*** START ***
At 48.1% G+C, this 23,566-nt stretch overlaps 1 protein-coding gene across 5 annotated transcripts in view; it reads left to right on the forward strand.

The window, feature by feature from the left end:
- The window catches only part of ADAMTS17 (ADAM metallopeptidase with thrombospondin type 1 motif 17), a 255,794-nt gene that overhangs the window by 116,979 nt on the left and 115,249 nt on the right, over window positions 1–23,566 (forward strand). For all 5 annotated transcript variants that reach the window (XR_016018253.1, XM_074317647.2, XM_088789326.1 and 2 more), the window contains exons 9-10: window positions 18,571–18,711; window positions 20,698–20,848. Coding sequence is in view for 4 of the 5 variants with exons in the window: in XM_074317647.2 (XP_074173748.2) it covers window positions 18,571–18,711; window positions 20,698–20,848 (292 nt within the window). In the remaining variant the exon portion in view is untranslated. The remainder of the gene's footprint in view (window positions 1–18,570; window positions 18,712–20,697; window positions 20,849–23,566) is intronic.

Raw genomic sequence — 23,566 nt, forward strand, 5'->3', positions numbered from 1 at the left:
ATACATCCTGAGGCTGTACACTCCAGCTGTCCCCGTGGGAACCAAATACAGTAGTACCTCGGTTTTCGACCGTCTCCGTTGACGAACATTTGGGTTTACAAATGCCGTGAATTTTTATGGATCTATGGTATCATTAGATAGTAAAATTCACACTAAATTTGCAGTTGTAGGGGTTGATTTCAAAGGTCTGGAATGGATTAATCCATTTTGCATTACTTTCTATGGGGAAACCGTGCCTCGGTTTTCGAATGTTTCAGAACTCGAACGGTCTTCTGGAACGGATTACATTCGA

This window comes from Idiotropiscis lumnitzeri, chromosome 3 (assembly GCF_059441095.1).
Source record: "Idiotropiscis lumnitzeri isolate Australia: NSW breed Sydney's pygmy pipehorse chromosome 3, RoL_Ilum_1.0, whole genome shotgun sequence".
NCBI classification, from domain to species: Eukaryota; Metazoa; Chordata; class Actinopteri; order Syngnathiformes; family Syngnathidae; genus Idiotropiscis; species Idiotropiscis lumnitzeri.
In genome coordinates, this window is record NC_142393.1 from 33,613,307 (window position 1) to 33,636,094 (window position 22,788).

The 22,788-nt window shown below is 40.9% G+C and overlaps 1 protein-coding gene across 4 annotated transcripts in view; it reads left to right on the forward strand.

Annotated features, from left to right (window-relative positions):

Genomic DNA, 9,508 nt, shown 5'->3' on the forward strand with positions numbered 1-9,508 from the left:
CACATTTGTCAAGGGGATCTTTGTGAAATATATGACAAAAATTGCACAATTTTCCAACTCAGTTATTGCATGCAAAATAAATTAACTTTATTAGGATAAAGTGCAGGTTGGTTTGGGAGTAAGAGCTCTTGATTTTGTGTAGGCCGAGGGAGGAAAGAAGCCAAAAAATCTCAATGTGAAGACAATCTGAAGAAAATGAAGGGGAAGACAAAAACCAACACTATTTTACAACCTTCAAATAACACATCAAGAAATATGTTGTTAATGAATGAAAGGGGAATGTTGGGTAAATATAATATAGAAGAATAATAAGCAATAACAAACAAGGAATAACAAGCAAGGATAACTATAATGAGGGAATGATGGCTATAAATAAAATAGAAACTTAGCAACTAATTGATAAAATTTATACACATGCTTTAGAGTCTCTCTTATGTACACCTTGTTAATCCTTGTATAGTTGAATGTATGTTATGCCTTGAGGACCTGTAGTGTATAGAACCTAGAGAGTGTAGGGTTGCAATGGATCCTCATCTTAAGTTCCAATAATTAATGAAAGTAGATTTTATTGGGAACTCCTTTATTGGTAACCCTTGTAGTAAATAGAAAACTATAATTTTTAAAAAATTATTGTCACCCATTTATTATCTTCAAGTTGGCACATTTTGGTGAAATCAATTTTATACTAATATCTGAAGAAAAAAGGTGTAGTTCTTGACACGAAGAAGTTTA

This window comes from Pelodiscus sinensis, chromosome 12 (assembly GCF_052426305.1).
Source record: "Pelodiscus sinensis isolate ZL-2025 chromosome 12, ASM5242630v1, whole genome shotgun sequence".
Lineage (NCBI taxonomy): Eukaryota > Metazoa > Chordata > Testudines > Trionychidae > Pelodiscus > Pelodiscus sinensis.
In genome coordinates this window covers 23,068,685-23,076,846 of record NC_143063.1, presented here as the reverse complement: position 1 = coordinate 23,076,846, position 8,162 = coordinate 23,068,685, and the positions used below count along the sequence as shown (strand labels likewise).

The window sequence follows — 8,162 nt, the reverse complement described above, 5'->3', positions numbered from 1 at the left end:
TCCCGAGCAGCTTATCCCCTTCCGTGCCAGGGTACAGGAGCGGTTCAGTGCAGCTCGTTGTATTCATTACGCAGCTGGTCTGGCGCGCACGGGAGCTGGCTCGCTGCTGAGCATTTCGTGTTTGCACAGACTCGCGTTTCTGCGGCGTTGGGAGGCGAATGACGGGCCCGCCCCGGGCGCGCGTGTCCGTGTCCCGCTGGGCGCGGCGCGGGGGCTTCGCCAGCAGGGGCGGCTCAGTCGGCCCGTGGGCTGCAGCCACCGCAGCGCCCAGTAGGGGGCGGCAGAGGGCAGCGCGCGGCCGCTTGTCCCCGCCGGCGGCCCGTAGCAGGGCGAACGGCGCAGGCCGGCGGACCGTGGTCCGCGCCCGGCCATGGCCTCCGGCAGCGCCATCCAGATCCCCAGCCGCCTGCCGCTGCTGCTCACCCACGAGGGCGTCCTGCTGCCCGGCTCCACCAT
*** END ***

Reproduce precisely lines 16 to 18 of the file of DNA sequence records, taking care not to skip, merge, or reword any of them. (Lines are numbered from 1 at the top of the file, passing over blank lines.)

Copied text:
Lineage (NCBI taxonomy): Eukaryota > Metazoa > Chordata > Testudines > Trionychidae > Pelodiscus > Pelodiscus sinensis.
In genome coordinates this window covers 23,068,685-23,076,846 of record NC_143063.1, presented here as the reverse complement: position 1 = coordinate 23,076,846, position 8,162 = coordinate 23,068,685, and the positions used below count along the sequence as shown (strand labels likewise).

The window sequence follows — 8,162 nt, the reverse complement described above, 5'->3', positions numbered from 1 at the left end: